In R v Fearon, 2014 SCC 77 [Fearon], the Supreme Court of Canada considered the circumstances under which police officers can justifiably conduct a warrantless search of an arrestee’s cell phone or other digital device. Fundamentally, the decision required the court to assess and balance the public purposes served by effective law enforcement against the dignity and privacy interests of individuals guarded by section 8 of the Charter.

Justice Cromwell, writing for a narrow 4-3 majority, found that the correct balance between these interests could be struck by appropriately tailoring an existing common law police power – the power to search incident to arrest. In the result, a warrantless cell phone search upon lawful arrest can comply with section 8 of the Charter where certain conditions are met.

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[filed: Constitutional Law Criminal Law]

Bhasin and Beyond: Ontario Court of Appeal Dismisses Contracts Appeal in High Tower v Stevens

In High Tower Homes Corporation v Stevens, 2014 ONCA 911, the Court of Appeal for Ontario applied numerous contract law topics in disposing of an appeal regarding an agreement of purchase and sale in relation to two properties.

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[filed: Contracts]

Reasonable Repair of Rural Roadways: Fordham v Dutton-Dunwich

On December 11, 2014, the Ontario Court of Appeal (“ONCA”) released its decision in Fordham (Litigation guardian of) v Dutton-Dunwich (Municipality), 2014 ONCA 891 [Fordham]. The issue in the appeal was whether the trial judge misapplied the standard of care that must be met by a municipality in fulfilling its duty of reasonable repair of a public roadway. In making its determination, the court provided an interesting analysis on whether local practices on rural roadways should be considered when determining a municipality’s standard of care.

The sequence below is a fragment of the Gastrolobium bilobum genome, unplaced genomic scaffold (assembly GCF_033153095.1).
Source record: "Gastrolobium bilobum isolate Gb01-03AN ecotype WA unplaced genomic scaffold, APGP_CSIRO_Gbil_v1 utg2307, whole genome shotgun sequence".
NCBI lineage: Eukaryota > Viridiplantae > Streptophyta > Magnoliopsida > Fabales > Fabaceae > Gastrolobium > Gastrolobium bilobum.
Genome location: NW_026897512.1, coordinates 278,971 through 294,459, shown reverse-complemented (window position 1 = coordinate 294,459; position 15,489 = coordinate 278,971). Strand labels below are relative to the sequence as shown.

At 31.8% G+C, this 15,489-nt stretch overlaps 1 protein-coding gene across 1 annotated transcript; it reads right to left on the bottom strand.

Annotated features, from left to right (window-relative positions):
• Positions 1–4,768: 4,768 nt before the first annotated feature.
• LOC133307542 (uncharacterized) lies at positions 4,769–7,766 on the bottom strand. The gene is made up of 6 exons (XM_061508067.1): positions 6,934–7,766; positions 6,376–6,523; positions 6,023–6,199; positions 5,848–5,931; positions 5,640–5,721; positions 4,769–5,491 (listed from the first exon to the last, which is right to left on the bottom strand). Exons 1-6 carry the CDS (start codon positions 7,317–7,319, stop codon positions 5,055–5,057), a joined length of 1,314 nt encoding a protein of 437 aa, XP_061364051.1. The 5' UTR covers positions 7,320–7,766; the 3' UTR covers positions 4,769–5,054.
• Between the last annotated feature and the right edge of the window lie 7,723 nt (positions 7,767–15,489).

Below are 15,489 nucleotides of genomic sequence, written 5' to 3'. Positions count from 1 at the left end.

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[filed: Torts]

Consent is Neither Implied Nor Retroactive: R v Wilcox

In R v Wilcox, 2014 SCC 75, a paragraph-long oral judgment of the Supreme Court affirms the judgment of Quebec’s Court of Appeal, 2014 QCCA 321. In that decision, the majority of the Court of Appeal upheld a trial decision that found James Steven Wilcox guilty of aggravated sexual assault. The charge stemmed from Wilcox’s failure to disclose his HIV-positive status to a new partner before the two engaged in two episodes unprotected sex, first at a men’s sauna and then at Wilcox’s apartment.

In determining whether the Crown had proven that the complainant would not have consented to such risky sexual activity if disclosure had been made, the Court of Appeal was divided on how to weigh the complainant’s consent to unprotected sex with Wilcox after learning of the latter’s HIV status. By assigning limited weight to this factor relative to other considerations, the Court of Appeal majority’s decision stands to have a double-edged effect: empowering future complainants to speak authoritatively on their consent to any specific sexual act while also opening the door for defendants to challenge complainants’ credibility based on their risky health-related behaviours.

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[filed: Criminal Law Evidence Law]